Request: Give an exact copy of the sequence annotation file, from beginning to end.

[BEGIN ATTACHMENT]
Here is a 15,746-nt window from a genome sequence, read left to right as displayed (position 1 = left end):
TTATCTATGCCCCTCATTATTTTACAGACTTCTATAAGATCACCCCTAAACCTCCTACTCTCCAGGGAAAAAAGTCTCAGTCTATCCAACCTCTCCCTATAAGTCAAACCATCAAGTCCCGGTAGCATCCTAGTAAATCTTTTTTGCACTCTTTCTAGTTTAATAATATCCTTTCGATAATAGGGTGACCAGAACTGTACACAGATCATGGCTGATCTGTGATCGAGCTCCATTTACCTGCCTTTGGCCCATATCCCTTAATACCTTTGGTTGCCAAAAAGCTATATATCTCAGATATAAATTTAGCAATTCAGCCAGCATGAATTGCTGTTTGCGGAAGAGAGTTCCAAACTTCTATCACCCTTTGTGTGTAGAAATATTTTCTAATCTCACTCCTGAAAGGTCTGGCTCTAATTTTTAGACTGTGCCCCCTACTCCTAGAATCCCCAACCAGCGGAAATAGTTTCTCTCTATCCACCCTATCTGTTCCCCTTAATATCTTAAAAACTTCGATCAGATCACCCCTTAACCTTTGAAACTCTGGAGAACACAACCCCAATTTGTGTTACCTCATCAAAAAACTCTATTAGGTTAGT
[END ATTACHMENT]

Here is a 15,746-nt window from a genome sequence, read left to right as displayed (position 1 = left end):
TTATCTATGCCCCTCATTATTTTACAGACTTCTATAAGATCACCCCTAAACCTCCTACTCTCCAGGGAAAAAAGTCTCAGTCTATCCAACCTCTCCCTATAAGTCAAACCATCAAGTCCCGGTAGCATCCTAGTAAATCTTTTTTGCACTCTTTCTAGTTTAATAATATCCTTTCGATAATAGGGTGACCAGAACTGTACACAGATCATGGCTGATCTGTGATCGAGCTCCATTTACCTGCCTTTGGCCCATATCCCTTAATACCTTTGGTTGCCAAAAAGCTATATATCTCAGATATAAATTTAGCAATTCAGCCAGCATGAATTGCTGTTTGCGGAAGAGAGTTCCAAACTTCTATCACCCTTTGTGTGTAGAAATATTTTCTAATCTCACTCCTGAAAGGTCTGGCTCTAATTTTTAGACTGTGCCCCCTACTCCTAGAATCCCCAACCAGCGGAAATAGTTTCTCTCTATCCACCCTATCTGTTCCCCTTAATATCTTAAAAACTTCGATCAGATCACCCCTTAACCTTTGAAACTCTGGAGAACACAACCCCAATTTGTGTTACCTCATCAAAAAACTCTATTAGGTTAGT